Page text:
A book on adoption that doesn't pull any punches

Adoption touches many more Americans today than even 10 years ago. A recent study says that 6 in 10 people have either thought about adopting, or know a friend or family member who is considering or had adopted. More than 120,000 children are placed each year, and a growing percentage are from overseas.

A new book, "Be My Baby: Parents and Children Talk About Adoption" (Artisan, $27.50) is a heartfelt exploration of the feelings that arise in building such relationships. Thirteen families were interviewed, and their candid responses fill this tender book. Author Gail Kinn doesn't shy from the difficulties families face, and she patiently probes issues of identity, bonding, birth parents, race and ethnicity, among others. Along with the individual stories are black-and-white photos of great poise and clarity by Ken Shung.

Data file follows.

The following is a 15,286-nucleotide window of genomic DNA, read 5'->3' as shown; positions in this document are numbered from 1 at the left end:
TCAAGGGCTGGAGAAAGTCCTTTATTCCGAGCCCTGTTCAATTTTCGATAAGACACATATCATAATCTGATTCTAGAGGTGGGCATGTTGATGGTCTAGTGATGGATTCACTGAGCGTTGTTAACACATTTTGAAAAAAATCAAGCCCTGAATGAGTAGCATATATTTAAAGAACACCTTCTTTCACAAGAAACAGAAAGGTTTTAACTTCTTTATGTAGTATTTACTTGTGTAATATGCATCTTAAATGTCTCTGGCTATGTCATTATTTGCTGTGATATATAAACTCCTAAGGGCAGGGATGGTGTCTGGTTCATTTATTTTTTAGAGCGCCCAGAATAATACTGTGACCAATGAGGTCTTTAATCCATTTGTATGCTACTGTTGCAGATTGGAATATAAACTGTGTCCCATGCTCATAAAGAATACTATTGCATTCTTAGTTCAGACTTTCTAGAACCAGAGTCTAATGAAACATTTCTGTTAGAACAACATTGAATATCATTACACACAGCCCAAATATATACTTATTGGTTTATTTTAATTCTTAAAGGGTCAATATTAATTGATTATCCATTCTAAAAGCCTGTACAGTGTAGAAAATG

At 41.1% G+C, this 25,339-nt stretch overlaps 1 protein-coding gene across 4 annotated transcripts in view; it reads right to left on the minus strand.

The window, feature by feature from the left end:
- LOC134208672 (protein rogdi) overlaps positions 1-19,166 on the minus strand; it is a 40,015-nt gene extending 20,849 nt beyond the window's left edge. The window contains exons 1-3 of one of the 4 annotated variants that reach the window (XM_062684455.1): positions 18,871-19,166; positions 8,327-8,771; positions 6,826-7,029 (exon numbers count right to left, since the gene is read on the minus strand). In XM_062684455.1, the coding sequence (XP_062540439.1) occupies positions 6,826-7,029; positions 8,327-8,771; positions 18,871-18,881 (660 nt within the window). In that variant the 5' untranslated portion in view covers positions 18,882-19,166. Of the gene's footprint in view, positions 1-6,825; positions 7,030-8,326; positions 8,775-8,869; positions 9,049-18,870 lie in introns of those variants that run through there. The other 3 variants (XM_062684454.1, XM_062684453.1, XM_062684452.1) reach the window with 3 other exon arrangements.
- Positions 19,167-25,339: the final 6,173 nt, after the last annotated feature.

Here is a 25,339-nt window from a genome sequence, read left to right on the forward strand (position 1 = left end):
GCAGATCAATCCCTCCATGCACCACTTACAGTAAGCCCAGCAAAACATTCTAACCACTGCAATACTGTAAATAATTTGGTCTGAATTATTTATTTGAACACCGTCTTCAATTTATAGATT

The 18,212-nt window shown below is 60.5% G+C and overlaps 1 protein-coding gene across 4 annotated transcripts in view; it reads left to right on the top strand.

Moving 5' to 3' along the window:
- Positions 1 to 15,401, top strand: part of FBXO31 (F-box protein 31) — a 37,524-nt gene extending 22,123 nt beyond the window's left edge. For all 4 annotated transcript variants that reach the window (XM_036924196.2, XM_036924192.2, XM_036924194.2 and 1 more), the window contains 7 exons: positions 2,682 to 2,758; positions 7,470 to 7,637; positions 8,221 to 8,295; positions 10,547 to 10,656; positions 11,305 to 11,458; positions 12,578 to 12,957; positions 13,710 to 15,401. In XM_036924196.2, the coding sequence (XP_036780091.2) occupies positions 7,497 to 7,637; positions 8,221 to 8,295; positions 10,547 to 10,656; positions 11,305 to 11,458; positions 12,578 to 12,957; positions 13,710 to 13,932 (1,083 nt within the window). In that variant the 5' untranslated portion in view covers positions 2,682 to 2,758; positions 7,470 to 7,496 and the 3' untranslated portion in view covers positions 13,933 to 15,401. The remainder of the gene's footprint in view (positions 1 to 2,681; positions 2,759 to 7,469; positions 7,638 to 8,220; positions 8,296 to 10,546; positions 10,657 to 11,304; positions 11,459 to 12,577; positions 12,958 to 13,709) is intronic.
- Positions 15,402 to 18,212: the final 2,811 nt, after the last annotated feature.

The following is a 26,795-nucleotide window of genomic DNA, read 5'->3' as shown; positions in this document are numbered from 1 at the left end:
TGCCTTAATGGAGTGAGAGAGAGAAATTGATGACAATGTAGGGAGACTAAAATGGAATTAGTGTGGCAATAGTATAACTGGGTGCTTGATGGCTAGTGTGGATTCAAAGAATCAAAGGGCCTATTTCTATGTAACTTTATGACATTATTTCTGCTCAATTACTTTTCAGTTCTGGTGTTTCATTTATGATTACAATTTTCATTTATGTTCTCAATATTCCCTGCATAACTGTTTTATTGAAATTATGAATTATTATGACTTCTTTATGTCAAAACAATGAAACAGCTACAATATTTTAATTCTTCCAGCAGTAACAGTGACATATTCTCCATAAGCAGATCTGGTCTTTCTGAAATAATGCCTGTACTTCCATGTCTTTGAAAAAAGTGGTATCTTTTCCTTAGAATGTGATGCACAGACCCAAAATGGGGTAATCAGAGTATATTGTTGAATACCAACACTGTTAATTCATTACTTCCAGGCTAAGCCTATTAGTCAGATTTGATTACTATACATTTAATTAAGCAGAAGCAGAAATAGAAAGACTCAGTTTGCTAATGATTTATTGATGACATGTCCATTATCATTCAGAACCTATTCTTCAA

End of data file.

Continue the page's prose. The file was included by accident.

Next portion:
Not surprisingly, the people represented are wellspoken and articulate, as well as forthright. They strive to acknowledge and support their children's individuality from the start. In fact, one parent says, "I almost feel we can be more boastful about Sarah [our adopted daughter] because we're admiring her for herself, not as an extension of ourselves."

The most poignant stories come from several young-adult adoptees and from two birth mothers.

A 24-year-old Korean man, adopted as a baby by Italian American parents, says he swung between identifying himself as Italian American and as Asian. He ultimately found that he was a blend of cultures.

The stories of two biological mothers - one who got pregnant in 1962 and the other in 1996 - give the reader insights into the decisions these women made, and into their thoughts: "Unlike the child you raise, the child who you give up becomes a child of your imagination," one woman says.

The book concludes on a reassuring note about the bonds forged in adoptive families: A wise 10-year-old says, "I know one thing for sure: Your parents are your parents. The people who raise you and take care of you are your parents."

(c) Copyright 2000. The Christian Science Publishing Society

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